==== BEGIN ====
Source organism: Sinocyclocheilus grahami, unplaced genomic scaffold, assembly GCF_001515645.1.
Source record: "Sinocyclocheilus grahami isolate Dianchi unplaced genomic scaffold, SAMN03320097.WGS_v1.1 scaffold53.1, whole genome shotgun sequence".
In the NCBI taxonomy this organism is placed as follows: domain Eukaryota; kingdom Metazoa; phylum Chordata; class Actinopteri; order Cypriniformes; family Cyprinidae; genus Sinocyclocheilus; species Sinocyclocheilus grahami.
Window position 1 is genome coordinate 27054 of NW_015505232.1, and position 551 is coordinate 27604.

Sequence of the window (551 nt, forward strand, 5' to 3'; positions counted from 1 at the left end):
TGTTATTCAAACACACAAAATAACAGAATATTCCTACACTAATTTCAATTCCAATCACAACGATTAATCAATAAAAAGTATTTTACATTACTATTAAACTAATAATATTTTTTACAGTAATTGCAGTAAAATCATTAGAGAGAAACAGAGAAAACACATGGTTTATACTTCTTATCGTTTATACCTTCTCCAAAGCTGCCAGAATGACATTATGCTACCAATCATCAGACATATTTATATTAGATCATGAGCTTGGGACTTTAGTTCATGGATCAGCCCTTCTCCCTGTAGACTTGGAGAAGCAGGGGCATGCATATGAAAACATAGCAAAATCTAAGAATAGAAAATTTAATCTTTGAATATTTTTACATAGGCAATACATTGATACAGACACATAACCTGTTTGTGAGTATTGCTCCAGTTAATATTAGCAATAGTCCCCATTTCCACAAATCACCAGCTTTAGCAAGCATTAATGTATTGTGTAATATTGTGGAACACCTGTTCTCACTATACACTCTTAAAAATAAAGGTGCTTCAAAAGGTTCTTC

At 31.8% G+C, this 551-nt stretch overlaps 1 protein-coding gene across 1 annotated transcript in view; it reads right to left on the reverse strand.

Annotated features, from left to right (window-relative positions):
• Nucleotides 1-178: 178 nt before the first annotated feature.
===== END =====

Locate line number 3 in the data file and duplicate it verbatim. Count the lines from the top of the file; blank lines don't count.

In the NCBI taxonomy this organism is placed as follows: domain Eukaryota; kingdom Metazoa; phylum Chordata; class Actinopteri; order Cypriniformes; family Cyprinidae; genus Sinocyclocheilus; species Sinocyclocheilus grahami.